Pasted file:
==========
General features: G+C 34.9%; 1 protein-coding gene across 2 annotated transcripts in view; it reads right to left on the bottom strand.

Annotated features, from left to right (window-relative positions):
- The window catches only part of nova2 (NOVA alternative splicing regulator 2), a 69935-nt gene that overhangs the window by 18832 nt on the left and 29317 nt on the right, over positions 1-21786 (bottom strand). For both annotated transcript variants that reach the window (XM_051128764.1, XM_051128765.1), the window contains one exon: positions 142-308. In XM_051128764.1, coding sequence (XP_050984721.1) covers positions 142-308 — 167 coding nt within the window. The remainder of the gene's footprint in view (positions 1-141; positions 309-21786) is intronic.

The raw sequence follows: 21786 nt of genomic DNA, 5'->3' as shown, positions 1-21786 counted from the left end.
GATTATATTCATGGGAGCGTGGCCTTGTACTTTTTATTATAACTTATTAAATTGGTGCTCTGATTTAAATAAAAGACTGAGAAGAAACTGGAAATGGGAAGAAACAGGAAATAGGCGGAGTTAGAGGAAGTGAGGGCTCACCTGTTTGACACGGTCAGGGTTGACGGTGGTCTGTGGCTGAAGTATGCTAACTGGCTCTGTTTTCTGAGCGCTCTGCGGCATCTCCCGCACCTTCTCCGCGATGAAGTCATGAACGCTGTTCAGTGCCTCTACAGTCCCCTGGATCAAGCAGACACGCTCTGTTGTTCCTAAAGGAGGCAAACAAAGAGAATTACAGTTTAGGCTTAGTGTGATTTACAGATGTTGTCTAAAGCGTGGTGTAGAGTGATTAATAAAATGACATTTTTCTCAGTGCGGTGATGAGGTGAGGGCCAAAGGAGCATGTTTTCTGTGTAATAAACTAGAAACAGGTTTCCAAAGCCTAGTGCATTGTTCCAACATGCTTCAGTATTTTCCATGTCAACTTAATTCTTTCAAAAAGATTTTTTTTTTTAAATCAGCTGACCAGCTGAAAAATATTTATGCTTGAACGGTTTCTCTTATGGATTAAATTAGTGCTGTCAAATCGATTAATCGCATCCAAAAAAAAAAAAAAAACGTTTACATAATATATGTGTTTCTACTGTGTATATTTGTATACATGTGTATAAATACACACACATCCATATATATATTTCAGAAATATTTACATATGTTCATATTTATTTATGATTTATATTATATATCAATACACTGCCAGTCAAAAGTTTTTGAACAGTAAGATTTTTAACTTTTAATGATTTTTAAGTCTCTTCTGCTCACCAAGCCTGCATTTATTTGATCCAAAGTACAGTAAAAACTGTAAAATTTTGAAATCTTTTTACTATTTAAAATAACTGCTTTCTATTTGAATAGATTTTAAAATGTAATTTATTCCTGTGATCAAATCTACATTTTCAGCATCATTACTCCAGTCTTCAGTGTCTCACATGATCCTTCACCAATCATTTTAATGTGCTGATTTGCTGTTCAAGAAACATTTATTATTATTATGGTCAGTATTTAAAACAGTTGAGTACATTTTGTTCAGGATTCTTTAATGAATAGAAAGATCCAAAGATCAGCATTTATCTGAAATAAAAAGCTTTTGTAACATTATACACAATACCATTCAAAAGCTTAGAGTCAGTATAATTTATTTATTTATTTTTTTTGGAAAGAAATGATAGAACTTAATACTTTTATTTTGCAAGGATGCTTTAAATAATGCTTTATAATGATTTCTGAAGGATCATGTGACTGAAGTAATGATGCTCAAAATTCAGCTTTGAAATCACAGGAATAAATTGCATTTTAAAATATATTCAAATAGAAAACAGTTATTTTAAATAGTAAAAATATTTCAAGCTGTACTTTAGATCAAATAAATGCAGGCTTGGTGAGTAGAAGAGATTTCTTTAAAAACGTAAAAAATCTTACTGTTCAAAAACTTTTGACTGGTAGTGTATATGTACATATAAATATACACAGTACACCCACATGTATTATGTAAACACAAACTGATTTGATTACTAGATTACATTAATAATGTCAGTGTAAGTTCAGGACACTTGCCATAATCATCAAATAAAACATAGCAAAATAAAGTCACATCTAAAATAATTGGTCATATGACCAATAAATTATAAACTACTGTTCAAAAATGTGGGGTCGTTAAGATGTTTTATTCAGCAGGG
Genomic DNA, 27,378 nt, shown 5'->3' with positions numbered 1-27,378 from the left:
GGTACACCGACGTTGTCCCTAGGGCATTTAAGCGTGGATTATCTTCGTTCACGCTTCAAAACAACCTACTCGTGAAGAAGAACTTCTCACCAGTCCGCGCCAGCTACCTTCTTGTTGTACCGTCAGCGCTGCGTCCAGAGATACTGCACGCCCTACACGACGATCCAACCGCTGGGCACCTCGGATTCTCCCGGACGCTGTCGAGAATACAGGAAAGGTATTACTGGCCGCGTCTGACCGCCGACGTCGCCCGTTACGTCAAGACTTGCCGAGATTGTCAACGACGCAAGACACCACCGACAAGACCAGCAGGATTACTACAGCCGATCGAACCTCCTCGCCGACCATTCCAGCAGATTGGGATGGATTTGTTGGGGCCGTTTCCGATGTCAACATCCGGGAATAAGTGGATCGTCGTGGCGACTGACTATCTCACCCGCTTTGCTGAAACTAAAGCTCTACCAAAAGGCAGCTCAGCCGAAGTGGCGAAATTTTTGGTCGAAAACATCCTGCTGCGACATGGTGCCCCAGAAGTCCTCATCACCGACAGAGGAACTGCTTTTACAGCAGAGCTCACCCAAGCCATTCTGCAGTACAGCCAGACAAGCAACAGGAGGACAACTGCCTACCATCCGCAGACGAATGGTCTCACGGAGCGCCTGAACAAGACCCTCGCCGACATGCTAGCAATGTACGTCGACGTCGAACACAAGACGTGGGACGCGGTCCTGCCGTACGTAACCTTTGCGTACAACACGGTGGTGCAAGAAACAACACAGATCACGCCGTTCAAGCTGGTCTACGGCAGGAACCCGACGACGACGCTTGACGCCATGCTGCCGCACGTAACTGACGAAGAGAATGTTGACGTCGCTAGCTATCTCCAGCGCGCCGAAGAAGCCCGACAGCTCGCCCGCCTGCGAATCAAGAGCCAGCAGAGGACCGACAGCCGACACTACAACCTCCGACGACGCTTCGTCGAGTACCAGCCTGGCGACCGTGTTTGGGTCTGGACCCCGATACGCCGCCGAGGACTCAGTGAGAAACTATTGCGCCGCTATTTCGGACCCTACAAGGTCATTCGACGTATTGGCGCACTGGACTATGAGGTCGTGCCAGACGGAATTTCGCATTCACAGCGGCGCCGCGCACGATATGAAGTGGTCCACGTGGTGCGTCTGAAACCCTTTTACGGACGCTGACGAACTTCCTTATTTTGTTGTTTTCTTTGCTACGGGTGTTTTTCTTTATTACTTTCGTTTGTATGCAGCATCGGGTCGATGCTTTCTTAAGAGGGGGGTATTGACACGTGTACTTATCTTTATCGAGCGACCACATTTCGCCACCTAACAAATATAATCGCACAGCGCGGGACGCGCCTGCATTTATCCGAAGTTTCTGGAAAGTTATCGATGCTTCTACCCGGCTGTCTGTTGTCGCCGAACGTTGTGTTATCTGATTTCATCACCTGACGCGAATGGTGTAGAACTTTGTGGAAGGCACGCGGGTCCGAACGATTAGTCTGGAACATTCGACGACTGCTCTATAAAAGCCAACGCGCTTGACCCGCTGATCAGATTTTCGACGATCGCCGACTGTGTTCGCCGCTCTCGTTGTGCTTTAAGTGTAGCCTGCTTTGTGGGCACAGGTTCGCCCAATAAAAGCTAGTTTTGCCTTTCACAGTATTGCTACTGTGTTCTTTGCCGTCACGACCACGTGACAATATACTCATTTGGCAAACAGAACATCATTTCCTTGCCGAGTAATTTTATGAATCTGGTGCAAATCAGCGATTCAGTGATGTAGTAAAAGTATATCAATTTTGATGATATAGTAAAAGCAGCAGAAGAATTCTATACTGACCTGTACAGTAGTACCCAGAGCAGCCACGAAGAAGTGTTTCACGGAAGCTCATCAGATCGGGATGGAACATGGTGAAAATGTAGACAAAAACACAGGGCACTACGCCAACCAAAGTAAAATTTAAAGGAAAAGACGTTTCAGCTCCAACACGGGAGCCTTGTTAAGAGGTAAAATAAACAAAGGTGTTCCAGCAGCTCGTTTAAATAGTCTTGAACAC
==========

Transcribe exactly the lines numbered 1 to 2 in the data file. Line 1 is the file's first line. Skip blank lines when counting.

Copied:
General features: G+C 34.9%; 1 protein-coding gene across 2 annotated transcripts in view; it reads right to left on the bottom strand.

Annotated features, from left to right (window-relative positions):